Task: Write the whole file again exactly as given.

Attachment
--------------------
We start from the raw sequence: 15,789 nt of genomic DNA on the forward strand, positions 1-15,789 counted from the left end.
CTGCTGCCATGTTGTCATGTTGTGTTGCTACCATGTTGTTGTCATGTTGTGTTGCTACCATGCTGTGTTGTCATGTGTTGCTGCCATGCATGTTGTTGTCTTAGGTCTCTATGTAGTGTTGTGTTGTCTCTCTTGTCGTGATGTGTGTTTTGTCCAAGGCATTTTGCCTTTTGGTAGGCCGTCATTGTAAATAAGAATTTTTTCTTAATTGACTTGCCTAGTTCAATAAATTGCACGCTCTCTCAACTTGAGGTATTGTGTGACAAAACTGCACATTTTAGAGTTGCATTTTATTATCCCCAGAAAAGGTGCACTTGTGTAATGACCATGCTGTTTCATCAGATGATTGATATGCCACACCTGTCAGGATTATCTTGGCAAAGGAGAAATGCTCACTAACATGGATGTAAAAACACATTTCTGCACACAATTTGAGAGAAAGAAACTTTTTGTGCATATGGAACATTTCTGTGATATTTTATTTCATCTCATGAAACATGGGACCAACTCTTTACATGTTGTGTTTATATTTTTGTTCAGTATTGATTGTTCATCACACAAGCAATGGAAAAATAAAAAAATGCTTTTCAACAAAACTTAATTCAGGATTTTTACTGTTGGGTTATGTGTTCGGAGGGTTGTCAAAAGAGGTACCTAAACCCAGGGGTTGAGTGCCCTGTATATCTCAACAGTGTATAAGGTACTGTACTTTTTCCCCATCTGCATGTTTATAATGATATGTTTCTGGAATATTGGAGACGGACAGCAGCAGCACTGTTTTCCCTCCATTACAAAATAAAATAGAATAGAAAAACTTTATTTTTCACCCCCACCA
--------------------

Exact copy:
We start from the raw sequence: 15,789 nt of genomic DNA on the forward strand, positions 1-15,789 counted from the left end.
CTGCTGCCATGTTGTCATGTTGTGTTGCTACCATGTTGTTGTCATGTTGTGTTGCTACCATGCTGTGTTGTCATGTGTTGCTGCCATGCATGTTGTTGTCTTAGGTCTCTATGTAGTGTTGTGTTGTCTCTCTTGTCGTGATGTGTGTTTTGTCCAAGGCATTTTGCCTTTTGGTAGGCCGTCATTGTAAATAAGAATTTTTTCTTAATTGACTTGCCTAGTTCAATAAATTGCACGCTCTCTCAACTTGAGGTATTGTGTGACAAAACTGCACATTTTAGAGTTGCATTTTATTATCCCCAGAAAAGGTGCACTTGTGTAATGACCATGCTGTTTCATCAGATGATTGATATGCCACACCTGTCAGGATTATCTTGGCAAAGGAGAAATGCTCACTAACATGGATGTAAAAACACATTTCTGCACACAATTTGAGAGAAAGAAACTTTTTGTGCATATGGAACATTTCTGTGATATTTTATTTCATCTCATGAAACATGGGACCAACTCTTTACATGTTGTGTTTATATTTTTGTTCAGTATTGATTGTTCATCACACAAGCAATGGAAAAATAAAAAAATGCTTTTCAACAAAACTTAATTCAGGATTTTTACTGTTGGGTTATGTGTTCGGAGGGTTGTCAAAAGAGGTACCTAAACCCAGGGGTTGAGTGCCCTGTATATCTCAACAGTGTATAAGGTACTGTACTTTTTCCCCATCTGCATGTTTATAATGATATGTTTCTGGAATATTGGAGACGGACAGCAGCAGCACTGTTTTCCCTCCATTACAAAATAAAATAGAATAGAAAAACTTTATTTTTCACCCCCACCA